7) One could normalize cell turnover to reduce skin thickening and also reduce keratin increases in skin cells. This would help to prevent the blocking of the pilosebaceous duct. Retinol A-based creams have been shown to normalize skin cell turnover rates. However, a potential side effect of retinol products is increased sensitivity to UV and maybe increased skin cancer risk.
So users of retinol-based products are advised strongly to use a high SPF sunscreen while using retinol-based products. There is a chemical called triethyl citrate which also normalizes keratin deposition and skin cell turnover rates and without causing photo-sensitivity (please search for products containing triethyl citrate).
8) Reduce oil levels on the skin. This is normally done by using detergents to keep surface oil levels down. Doing this on its own just leads to more oil production and one gets into a downward spiral with a ‘negative feedback loop’ leading to a further increase (up-regulation) of sebum (oil) production.
However, oil control is important, and using mild detergents can help in controlling the acne process. Using a combination of triethyl citrate and ethyl linoleate has been shown in a clinical trial published which showed sebum production rates reduced by up to 68% with an average of 55%.
9) Use exfoliants and detergents to help unblock ducts by dissolving and removing plugs and keeping skin debris levels down and also reducing skin thickening. This is effective and can help but if the skin is inflamed and sore then exfoliants can make the skin more sensitive and sore.
It may be better to use chemical exfoliants rather than irritating physical skin exfoliants. Better still use those which have been shown to affect sebum production rates such as Salicylic acid and Pyruvic acid which are both hydroxy acids (also known as fruit acids). These are the only two who have shown a Sebo-static effect which means temporarily slowing oil production.
Another common chemical exfoliant used is glycolic acid but this has not been shown to have a Sebo-static effect. Also, salicylic acid has been shown to help with skin thickening by loosening skin cells. See products containing Salicylic acid and Pyruvic acid).
10) Even products with fruit acids may irritate some skins, and some acne sufferers such as younger skins can be very sensitive and don’t have excessive skin thickening.
One could use a gentle non-irritating cleansing agent containing products such as silicone and glucose-based cleansers which are very skin-friendly, and also contain triethyl citrate which will normalize skin thickening by addressing overactive skin cells turnover, thereby addressing skin thickening from within the skin.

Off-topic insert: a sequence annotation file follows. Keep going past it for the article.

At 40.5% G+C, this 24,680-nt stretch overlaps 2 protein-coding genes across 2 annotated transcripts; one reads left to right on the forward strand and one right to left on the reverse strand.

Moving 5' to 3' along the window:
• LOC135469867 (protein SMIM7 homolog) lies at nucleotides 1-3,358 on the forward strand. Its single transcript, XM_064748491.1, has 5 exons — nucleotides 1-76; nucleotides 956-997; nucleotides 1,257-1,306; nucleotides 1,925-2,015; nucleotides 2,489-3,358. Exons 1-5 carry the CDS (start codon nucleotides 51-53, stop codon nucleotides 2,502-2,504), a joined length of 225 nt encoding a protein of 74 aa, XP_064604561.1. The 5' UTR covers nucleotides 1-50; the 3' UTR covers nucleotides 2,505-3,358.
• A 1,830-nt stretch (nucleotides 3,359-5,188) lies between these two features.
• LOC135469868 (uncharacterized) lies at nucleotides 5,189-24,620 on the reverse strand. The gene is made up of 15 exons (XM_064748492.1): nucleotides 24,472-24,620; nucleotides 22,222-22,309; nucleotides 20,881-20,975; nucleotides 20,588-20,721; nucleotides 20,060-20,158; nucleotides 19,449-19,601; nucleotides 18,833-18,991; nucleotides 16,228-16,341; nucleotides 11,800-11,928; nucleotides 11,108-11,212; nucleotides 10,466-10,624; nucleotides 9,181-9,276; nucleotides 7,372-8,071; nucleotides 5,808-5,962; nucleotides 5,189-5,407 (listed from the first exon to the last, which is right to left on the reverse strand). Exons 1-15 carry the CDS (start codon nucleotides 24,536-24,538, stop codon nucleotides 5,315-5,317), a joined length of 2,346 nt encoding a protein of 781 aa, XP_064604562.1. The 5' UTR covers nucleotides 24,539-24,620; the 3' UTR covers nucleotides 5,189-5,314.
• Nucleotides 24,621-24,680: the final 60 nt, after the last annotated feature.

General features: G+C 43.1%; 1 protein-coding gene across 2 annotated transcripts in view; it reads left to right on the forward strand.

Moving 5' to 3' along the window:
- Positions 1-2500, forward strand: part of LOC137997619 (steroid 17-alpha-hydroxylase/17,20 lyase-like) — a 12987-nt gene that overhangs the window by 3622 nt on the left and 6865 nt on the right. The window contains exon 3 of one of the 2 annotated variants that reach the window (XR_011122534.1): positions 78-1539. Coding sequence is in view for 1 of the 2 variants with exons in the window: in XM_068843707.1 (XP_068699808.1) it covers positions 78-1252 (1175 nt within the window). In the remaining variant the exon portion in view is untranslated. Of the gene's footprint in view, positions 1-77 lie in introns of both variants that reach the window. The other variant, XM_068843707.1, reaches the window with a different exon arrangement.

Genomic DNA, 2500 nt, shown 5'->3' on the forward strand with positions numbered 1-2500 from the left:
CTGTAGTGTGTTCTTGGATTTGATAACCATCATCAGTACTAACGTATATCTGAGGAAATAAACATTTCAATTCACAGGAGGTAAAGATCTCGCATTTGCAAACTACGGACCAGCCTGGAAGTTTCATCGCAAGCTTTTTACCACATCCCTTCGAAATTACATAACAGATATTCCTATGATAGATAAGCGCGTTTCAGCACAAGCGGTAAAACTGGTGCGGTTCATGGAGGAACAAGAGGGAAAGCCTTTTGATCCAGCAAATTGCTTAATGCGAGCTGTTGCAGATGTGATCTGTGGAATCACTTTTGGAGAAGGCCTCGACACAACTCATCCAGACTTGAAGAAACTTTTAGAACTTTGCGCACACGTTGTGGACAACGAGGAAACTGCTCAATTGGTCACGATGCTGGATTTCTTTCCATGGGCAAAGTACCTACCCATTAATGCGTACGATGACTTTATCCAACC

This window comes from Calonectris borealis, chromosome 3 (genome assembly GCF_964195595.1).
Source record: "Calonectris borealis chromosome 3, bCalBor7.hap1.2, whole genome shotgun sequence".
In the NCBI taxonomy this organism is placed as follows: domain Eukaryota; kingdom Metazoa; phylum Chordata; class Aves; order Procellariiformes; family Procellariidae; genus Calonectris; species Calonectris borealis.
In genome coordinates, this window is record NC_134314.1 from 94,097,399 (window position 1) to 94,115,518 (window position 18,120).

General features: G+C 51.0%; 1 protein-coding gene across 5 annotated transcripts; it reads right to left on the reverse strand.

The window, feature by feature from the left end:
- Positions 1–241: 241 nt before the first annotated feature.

11) Control acne levels. Keeping hair follicle ducts open and oxygen-rich is one way but blockages can still happen. So if you are going to control p.acnes then ideally do this without attacking skin staphylococci as discussed earlier due to MRSA development risks.
One can use antibiotics to do this and they may be indicated in pustular scarring acne but for most, we know that p.acnes releases enzymes to break down the plug to release nutritious fatty acids which also can cause an inflammatory response from the body.
If you change conditions in the pilosebaceous unit so these enzymes don’t work as well you can slow down this process and reduce the amount of food and consequently reduce the growth of p.acnes without attacking good skin bacteria (staphs) (see an example of how this can be achieved)
12) Reduce inflammation. Using products to control bacteria will reduce inflammation but also anti-inflammatory’s used to reduce inflammation. Stopping the release of the inflammatory fatty acids is another way, but also mopping up the inflammatory free radicals produced is an additional way of controlling inflammation.
Antioxidants are useful in this regard and the best antioxidants are probably skin soluble versions of vitamin C such as ascorbic acid and others such as Ascorbyl Palmitate and especially Ascorbyl tetra is palmitate.
If you have a product range that alters conditions to slow DHT production locally, increase linoleic acid levels in the skin, that normalize skin cell turnover, keratin deposits and sebum production.
While also having mild Sebo static chemical exfoliants or silicone and glucose-based cleansers.
If this product also had, staph-friendly antibacterials to control p.acnes, feeding, and development combined with antioxidants to help control the inflammatory process.